Candy and her friends painted the side of an abandoned house in their neighborhood with chalkboard paint. They then stenciled the sentence “Before I die I want to _______.” and left chalk in little baskets along the walls so anyone walking by would be able reflect on their lives and share their aspirations in public space.  

I stumbled upon this project while perusing the world wide web via ‘Stumble Upon’ the other day.  As I looked through the

Before I Die in Minneapolis

photos of various walls across the U.S. and several other countries, I came across the wall in Minneapolis.  I scanned through the photos quickly, looking for the address where the wall was located, but had no luck.  Upon google searching the Minneapolis project, I found that Before I Die in Minneapolis, according to the Startribune, “is on a wall at 2609 Stevens Avenue in Whittier, part of that neighborhood’s ‘Artists in Storefronts.'”  The project ran April 27 through June 10 of this year (2012).  So, I had missed it by a good two months.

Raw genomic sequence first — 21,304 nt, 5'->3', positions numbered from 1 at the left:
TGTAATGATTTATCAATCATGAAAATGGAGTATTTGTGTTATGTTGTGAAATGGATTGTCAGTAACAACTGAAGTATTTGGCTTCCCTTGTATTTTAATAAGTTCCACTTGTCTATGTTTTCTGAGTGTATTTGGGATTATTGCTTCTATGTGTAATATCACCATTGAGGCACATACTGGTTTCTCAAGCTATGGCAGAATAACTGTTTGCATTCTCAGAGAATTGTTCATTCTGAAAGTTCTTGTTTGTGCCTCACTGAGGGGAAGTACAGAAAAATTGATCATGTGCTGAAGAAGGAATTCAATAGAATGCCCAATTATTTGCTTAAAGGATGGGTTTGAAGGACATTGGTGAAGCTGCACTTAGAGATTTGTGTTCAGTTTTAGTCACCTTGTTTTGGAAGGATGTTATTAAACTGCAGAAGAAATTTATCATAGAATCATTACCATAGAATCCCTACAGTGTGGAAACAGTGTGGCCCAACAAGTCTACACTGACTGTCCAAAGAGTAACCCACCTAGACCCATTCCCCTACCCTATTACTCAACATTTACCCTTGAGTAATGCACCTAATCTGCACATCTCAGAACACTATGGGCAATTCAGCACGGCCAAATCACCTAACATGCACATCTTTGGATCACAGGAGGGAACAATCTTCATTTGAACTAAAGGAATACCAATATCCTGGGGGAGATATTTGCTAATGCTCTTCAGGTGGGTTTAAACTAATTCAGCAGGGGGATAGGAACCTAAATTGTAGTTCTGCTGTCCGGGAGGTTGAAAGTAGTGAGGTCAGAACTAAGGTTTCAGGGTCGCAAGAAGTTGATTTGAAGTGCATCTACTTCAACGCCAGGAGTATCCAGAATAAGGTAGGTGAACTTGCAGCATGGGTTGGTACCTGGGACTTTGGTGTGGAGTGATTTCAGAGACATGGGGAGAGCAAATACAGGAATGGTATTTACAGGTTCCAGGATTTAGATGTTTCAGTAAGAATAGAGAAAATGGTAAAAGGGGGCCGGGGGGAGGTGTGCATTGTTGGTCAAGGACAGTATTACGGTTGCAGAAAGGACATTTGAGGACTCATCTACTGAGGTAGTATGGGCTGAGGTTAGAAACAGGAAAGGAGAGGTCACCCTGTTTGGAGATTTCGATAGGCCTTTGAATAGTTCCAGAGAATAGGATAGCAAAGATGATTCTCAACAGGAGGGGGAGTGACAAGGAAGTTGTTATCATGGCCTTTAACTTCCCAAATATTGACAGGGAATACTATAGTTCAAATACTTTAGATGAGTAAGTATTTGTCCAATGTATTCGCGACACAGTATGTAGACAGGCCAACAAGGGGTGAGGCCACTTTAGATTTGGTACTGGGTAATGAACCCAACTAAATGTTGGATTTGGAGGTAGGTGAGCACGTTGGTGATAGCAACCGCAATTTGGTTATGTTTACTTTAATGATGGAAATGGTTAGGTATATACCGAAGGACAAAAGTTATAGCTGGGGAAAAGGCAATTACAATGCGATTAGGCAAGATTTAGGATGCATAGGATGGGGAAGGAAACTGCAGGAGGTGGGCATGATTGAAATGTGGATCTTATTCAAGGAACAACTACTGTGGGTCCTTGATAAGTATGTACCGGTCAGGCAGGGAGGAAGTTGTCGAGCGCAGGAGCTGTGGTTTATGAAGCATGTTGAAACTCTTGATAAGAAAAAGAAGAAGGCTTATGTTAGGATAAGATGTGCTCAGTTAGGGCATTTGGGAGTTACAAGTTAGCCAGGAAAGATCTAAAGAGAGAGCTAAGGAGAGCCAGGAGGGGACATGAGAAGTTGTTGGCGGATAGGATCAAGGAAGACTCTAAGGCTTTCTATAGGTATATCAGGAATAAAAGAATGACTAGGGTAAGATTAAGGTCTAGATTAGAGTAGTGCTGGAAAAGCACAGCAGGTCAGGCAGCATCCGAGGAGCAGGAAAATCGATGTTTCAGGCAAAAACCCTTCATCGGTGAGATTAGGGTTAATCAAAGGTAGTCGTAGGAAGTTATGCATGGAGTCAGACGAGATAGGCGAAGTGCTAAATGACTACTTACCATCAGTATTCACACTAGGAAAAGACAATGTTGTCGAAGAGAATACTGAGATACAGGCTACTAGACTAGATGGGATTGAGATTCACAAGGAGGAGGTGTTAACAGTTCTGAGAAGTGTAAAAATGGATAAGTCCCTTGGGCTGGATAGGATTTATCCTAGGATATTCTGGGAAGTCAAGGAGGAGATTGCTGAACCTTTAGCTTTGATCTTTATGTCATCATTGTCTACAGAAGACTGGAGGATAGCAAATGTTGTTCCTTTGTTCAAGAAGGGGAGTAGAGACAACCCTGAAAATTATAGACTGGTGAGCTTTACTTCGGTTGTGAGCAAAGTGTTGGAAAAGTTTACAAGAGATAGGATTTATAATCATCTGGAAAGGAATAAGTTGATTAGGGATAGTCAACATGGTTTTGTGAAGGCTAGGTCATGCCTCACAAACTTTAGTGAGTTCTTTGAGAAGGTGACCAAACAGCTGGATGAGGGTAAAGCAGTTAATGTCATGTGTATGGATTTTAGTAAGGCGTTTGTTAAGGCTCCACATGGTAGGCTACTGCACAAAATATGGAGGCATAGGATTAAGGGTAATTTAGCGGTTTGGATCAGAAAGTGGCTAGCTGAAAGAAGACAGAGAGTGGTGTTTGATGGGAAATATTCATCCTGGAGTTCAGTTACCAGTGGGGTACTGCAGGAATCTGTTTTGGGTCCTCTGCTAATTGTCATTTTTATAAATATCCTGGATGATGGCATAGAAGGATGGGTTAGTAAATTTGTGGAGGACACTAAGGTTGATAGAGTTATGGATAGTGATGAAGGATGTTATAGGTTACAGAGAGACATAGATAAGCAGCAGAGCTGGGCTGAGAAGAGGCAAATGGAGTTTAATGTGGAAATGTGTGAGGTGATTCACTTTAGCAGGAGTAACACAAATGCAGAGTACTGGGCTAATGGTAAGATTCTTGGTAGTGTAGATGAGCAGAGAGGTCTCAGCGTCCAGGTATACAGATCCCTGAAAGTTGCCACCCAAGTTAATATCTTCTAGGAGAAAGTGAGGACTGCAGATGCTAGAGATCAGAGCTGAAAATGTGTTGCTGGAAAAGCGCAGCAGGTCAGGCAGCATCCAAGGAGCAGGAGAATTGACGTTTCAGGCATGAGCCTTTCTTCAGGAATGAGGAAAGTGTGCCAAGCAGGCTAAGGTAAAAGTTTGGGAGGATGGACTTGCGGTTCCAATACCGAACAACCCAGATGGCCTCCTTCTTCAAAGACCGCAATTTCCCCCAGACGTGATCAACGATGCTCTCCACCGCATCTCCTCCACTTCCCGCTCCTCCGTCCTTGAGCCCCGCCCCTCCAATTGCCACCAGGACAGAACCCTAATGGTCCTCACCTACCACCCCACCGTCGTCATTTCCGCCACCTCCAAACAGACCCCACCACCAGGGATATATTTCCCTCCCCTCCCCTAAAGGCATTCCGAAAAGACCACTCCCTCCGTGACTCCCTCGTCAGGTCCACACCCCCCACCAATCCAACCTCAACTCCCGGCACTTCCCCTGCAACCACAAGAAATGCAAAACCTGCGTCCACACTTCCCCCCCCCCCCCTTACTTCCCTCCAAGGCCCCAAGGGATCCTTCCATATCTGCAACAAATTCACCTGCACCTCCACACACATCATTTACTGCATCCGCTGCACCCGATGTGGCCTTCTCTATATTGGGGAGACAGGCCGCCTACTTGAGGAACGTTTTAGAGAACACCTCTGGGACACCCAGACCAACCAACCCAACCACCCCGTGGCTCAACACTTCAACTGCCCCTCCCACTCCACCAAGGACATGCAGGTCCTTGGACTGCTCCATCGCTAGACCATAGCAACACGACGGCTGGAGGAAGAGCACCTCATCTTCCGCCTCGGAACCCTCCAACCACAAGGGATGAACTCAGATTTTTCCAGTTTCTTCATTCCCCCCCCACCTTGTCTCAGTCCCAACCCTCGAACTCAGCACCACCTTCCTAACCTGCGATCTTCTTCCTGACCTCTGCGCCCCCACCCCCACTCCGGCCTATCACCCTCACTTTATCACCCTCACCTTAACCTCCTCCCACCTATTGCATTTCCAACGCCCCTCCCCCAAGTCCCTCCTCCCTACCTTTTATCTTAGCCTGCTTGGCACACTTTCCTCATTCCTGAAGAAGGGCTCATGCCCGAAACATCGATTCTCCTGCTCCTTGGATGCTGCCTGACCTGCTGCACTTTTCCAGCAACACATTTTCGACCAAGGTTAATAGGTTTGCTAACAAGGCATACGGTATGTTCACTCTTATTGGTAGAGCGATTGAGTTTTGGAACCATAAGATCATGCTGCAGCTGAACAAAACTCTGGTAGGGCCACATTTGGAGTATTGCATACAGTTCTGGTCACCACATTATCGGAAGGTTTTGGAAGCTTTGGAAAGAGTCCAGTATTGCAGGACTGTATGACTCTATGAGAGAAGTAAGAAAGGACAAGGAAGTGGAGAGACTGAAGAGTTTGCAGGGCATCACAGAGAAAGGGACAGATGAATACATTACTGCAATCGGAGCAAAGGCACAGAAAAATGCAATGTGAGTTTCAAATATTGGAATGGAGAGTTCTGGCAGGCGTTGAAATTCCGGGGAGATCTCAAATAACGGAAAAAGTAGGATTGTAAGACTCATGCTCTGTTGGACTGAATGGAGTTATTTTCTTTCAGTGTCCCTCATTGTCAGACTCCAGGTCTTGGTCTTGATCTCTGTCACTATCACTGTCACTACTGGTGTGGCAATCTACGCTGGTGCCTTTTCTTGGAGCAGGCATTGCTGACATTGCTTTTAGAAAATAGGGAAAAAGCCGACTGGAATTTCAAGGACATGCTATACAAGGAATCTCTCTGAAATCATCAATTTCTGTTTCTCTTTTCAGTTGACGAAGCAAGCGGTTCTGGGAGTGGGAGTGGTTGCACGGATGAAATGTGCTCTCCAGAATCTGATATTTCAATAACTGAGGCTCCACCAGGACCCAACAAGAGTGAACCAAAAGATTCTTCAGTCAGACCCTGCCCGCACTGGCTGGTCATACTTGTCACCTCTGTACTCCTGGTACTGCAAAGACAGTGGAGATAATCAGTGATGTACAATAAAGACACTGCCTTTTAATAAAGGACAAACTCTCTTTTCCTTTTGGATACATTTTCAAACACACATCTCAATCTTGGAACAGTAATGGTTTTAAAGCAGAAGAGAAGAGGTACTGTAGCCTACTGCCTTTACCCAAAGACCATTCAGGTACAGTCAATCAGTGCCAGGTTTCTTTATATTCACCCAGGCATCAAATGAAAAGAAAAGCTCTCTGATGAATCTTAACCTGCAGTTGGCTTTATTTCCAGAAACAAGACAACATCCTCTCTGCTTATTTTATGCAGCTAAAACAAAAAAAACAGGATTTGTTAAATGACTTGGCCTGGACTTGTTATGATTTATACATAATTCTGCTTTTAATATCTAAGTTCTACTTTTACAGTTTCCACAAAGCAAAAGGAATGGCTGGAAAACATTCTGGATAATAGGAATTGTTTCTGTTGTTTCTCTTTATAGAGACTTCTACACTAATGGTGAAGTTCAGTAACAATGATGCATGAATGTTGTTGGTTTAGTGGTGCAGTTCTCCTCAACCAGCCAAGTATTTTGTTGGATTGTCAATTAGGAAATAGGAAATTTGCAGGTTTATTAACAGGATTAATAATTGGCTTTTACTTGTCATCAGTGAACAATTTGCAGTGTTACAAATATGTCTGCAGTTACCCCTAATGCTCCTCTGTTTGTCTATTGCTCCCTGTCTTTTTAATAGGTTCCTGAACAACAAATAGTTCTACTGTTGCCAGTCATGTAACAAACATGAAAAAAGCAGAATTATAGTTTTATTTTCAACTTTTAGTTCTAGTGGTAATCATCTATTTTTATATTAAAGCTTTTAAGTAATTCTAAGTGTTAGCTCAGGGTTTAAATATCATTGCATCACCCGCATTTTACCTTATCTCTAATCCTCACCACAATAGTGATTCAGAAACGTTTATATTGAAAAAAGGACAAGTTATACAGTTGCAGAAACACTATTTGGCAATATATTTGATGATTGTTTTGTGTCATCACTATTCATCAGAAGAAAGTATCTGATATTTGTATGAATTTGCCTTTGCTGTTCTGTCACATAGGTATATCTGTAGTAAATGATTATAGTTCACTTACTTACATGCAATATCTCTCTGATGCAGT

Anyway, I know this is a departure from what I listed in my previous post concerning up and coming blog topics, but because these art projects are more time sensitive than the topics I am working on currently. Thus, I figured it would be best to post about this before other drafts.  

Projects like these are always very interesting to me.  So, I encourage you to look for your city on the Before I Die Project Website and go have a look.  And take some pictures.  Maybe even write a little something of your own on the wall for others to see.  Or, if like me, you missed the project in your city, see if you can catch one in a city near you because as Candy Chang said, “it’s easy to get caught up in the day-to-day and forget what really matters to you.” And sometimes all you really need is a little reminder.

SOURCE: CandyChang.com

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Filed under Art, Cultural Attitudes toward Death, Culture

You Want a Physicist to Speak at Your Funeral.